[Linux-aus] Young Aussies say pirated software is OK
arthur.marsh at internode.on.net
Thu Feb 19 21:56:33 EST 2009
Glen Turner wrote, on 18/02/09 21:32:
> Arthur Marsh wrote:
>> Aren't IT services at South Australian TAFE colleges out-sourced to EDS?
> That confuses administration and teaching. Even if TAFE internally use
> SAP or PeopleSoft that doesn't prevent them teaching MYOB.
True. I was thinking of student desktops as well as servers.
What I hadn't thought of until after I'd posted was the idea of a room
full of student desktop pc's that could be completely re-imaged between
ms-win and gnu/linux via multicast so that effectively ms-win was only
installed if it was needed for particular applications used by
particular classes, and that their existed a licensing scheme that only
charged for actual concurrent installations.
>> Do EDS offer managed GNU/Linux IT services?
> Yes. The big firms have been supporting Linux for some years now.
I know that EDS, an HP company, use linux servers. HP claim that a
sizable fraction of desktops for their employees run Linux also, but HP
seem a bit disconnected from offering their own (well Neoware's) Linux
thin clients as a service for customers and have so far only done
toe-tipping into offering Linux on non-server machines.
>> Should bidders for government funded IT services be required to have
>> competence to deliver solutions based on Free software?
> It would depend on the particular work being bidded for. Hopefully
> the next time a tender for desktop support is written it will
> include Ubuntu and RHEL. I can't see that any of the firms that
> currently bid for such large business would have any trouble filling
> the requirement. The point would be more to not make the support
> an expensive ex-contract item.
>> The other invisible elephant in the use of software is how costs of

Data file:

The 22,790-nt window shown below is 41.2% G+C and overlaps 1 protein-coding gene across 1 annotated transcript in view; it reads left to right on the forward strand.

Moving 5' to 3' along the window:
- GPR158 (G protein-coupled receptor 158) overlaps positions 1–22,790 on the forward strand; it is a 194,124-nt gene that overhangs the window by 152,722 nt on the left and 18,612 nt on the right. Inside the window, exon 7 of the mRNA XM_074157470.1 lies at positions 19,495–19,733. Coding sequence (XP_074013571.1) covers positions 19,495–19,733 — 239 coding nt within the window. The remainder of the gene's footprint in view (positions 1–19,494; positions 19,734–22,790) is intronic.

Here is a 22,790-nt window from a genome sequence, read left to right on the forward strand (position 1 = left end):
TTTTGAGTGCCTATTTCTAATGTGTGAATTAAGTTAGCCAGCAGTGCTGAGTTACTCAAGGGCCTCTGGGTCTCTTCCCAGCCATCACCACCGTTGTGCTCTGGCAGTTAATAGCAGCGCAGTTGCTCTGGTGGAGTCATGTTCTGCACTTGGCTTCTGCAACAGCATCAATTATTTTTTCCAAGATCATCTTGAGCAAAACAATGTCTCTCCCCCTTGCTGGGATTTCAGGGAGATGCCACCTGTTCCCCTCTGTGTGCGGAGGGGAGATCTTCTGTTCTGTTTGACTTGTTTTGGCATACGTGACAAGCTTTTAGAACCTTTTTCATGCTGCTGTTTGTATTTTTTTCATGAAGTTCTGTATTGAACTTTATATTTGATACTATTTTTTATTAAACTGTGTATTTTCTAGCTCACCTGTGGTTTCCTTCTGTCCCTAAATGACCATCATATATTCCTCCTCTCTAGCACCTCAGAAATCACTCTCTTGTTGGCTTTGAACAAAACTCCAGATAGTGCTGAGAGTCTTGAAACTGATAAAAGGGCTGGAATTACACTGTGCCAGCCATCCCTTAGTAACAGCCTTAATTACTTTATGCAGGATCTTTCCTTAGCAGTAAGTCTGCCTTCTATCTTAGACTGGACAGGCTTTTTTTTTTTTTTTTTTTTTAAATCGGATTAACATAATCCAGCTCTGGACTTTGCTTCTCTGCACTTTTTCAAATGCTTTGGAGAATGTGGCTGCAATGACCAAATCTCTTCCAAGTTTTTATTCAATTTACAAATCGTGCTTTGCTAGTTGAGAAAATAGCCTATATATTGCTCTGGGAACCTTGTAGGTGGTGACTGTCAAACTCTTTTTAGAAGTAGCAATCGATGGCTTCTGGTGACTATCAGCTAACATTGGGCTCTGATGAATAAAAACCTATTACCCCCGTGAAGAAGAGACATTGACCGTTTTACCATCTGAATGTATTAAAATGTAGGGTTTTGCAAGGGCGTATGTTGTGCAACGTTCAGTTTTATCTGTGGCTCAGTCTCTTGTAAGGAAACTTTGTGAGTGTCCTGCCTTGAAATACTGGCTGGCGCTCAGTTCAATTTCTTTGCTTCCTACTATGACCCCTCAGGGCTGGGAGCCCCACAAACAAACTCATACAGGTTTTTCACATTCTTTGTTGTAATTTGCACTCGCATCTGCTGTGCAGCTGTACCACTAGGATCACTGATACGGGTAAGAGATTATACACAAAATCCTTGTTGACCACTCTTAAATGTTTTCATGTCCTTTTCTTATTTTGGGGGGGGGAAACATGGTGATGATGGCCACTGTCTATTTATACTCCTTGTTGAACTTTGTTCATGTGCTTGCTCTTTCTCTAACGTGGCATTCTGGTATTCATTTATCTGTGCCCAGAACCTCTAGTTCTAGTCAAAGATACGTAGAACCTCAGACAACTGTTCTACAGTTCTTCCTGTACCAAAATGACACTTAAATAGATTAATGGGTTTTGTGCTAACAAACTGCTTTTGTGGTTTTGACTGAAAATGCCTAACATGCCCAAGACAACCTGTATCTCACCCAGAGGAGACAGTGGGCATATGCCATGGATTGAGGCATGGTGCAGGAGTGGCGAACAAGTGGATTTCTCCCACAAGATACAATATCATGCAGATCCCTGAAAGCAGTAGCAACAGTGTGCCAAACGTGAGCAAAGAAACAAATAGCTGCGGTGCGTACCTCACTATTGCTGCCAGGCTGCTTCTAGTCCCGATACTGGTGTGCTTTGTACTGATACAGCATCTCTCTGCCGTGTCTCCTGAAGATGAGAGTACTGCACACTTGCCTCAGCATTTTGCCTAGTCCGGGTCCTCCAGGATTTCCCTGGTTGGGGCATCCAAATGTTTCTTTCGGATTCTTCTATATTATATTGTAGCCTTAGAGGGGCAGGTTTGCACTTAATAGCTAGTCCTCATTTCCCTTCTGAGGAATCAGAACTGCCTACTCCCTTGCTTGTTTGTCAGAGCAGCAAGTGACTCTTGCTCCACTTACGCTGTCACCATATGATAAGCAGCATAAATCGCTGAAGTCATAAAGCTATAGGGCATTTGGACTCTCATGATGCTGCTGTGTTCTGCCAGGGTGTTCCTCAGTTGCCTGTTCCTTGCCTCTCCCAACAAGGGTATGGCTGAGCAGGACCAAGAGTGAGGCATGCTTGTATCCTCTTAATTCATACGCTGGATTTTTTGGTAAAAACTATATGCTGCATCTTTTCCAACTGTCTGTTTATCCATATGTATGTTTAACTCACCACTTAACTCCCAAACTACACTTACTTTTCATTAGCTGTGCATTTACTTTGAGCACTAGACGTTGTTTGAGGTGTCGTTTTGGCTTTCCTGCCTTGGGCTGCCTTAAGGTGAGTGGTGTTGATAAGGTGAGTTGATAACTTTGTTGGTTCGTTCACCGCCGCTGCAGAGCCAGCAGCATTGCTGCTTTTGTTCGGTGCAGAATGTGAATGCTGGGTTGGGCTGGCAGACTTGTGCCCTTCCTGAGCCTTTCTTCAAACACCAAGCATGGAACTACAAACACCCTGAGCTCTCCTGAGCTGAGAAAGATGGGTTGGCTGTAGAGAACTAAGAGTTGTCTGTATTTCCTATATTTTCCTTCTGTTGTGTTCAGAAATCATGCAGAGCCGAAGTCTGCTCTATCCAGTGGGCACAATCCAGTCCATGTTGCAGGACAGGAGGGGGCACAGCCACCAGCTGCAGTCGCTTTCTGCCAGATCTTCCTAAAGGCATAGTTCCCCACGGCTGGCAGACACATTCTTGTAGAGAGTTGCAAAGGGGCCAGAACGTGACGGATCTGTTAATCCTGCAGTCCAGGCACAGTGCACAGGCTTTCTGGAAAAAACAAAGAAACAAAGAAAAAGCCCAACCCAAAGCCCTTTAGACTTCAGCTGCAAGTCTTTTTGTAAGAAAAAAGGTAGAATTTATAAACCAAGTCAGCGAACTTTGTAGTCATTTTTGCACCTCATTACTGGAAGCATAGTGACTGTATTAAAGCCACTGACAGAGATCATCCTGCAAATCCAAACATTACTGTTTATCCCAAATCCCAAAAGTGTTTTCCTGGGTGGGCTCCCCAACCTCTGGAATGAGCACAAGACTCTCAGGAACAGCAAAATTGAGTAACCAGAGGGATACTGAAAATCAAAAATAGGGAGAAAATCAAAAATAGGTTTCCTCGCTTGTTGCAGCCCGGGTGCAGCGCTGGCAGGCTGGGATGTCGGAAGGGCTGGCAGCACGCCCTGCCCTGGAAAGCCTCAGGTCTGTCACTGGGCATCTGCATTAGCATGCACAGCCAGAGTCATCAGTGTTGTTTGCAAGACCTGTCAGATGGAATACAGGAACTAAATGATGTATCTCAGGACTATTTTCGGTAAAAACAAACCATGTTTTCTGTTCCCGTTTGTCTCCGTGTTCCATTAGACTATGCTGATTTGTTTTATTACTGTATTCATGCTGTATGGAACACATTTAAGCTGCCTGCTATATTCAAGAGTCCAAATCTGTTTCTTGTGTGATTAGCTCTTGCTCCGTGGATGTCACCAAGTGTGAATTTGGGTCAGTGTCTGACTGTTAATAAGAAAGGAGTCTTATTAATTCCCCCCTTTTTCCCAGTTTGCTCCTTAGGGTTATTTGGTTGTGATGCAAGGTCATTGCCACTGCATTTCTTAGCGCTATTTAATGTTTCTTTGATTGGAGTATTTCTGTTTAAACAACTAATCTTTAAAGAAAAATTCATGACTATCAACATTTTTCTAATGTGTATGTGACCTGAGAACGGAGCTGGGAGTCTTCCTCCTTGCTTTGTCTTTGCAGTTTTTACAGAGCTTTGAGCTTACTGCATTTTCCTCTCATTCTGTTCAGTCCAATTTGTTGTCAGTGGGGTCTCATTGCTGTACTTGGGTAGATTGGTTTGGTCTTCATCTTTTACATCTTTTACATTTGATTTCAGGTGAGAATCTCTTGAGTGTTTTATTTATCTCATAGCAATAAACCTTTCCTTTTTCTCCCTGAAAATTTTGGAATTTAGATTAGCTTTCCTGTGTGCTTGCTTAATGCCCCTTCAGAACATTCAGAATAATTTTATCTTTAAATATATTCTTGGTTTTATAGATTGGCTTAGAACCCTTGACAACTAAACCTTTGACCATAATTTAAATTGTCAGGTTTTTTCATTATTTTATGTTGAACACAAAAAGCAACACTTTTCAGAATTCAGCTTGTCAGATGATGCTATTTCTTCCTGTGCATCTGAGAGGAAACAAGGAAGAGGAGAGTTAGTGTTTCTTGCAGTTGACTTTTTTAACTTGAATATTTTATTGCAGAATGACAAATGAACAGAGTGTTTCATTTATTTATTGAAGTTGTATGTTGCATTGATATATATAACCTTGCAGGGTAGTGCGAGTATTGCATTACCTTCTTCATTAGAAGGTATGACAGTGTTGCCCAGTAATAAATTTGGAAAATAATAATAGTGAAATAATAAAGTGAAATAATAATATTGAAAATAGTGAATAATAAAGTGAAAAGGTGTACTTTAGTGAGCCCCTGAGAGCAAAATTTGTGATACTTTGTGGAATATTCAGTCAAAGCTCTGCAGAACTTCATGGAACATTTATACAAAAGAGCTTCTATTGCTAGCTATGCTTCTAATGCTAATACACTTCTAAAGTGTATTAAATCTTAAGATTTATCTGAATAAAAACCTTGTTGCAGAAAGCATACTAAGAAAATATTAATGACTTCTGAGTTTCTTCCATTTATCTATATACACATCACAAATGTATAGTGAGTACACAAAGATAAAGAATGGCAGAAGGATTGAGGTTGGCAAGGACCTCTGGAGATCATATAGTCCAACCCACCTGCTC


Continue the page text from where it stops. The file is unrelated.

>> Microsoft software are met - it is automatically assumed that there will
>> be licensing (and maintenance, including extra staff, hardware...) costs
>> and the costs are passed on in such a way as to obscure their
>> blood-sucking effect on the local economy.
> Ah. Here's the problem -- if you don't want a headcount-based license
> fee then you need to somehow count machines. And since the use
> of not-Microsoft software varies considerably by profession the
> count of machines would need to be more like a census than a
For "tied down" desktops and servers, in an educational institution it
should be possible to count machines with ms operating systems. The
possibility of running ms-apps remotely as I did from "tied down" sun
machines at Flinders uni around 2000 also makes it easy to actually
count the number of concurrent users of ms-apps.
> At the prices a large business pays for Microsoft licenses the cost
> of the census would run at about 20% of the total costs.
> Note that I totally agree about the lack of incentive arising from
> headcount-based license fees. The trick is to negotiate an alternative
> with an implementation cost which is not large and which you can
> convince Microsoft to accept.
>> Arthur (imagining billboard posters with slogans such as "Free as in
>> Freedom" and "Don't fear the penguin").
> IHMO all vendor-PR signage in inappropriate unless you are a vendor.
> I particularly wince when I see Microsoft and Cisco posters in
> state government offices (as I recently did). These imply an unhealthy
> lack of objective evaluation.
I wasn't thinking of inside educational institutions.
I was thinking of billboards such as the one on the western end of
Blythewood Road by Torrens Park railway station - it would be good to
have a linux penguin (and possibly logos for other Free software) with a
simple URL to an Australian site with links to obtaining and using free
software and information about using it.
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